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Empathic Effort

In our primary relationship, we all want to be understood. We want our partners to "get" us. Whether we're upset or joyful or sad, whether we're disappointed, excited, or discouraged, we want our partner to accept and understand what it is we're feeling.

A Podcast Series from The Family Institute

In this podcast episode, Neil Venketramen, staff therapist at The Family Institute, interviews Dr.

"I love you, but I'm not in love with you."

In this podcast episode, Neil Venketramen, staff therapist at The Family Institute, interviews Cheryl Rampage, our senior academic and clinical advisor and clinical associate pr

Who hasn't at times hated a loved one?

It happens in every intimate relationship, a moment when frustration or upset or disdain grows so large that the thought crosses the mind: I hate him / I hate her. Love and hate — they aren't opposites, and it's not a zero sum game where the more of one means the less of the other. Both feelings can stir, as they inevitably do.

Your Love Map

It's the part of your brain where you store everything you know about your partner's life. Created by marriage researcher John Gottman1, the principle behind love maps is that knowing the big – and the little – things about your partner's life is part of building a foundation of connection between the two of you.

Marriage and the Heart

Marriage has earned a reputation for offering health advantages: longer and happier lives, fewer medical challenges. But “it’s not the case that any marriage is better than none.”i Some studies have found better health among divorced or single people as compared to spouses in high conflict/high stress marriages.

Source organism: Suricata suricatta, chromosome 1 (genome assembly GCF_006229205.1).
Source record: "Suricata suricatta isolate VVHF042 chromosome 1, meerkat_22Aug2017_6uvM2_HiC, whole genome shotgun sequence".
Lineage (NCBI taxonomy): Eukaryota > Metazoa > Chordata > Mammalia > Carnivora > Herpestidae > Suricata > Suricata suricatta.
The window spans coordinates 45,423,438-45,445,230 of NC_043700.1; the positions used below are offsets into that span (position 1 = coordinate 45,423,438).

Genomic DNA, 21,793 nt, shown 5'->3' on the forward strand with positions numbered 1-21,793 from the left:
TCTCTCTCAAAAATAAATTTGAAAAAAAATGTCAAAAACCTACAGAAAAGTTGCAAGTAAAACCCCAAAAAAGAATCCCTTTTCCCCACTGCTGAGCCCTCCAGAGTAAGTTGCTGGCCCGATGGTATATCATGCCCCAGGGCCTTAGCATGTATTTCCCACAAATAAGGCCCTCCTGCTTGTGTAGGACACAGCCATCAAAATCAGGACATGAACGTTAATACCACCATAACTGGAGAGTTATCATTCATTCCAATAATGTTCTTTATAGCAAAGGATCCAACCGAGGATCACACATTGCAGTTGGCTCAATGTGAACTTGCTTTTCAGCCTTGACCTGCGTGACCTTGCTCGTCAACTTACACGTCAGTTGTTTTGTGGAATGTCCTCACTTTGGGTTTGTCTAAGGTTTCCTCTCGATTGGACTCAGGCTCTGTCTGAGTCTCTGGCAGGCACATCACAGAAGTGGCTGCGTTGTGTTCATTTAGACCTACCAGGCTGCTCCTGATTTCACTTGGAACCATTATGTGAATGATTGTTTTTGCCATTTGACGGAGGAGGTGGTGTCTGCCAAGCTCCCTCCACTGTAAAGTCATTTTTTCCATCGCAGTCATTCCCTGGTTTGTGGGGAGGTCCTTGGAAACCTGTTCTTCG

Thank You

Researchers at the University of Georgia studied nearly 500 married couples to investigate the connection between financial well being and the quality of the relationship.i They wondered what the impact would be on a marriage when a couple faces tough economic times.

Treating Couples Unsure About Continuing Their Marriage

One of the most complicated scenarios in couple therapy involves the situation in which one or both partners express uncertainty about trying to preserve their marriage. As described by Doherty (2011), this “mixed-agenda” couple occurs when one partner prefers to save the marriage (“leaning in”), while the other partner wishes to end it (“leaning out”).

Nibble, Then Quibble

Finding yourself and your partner on the brink of a spat? First check how long since either of you have eaten.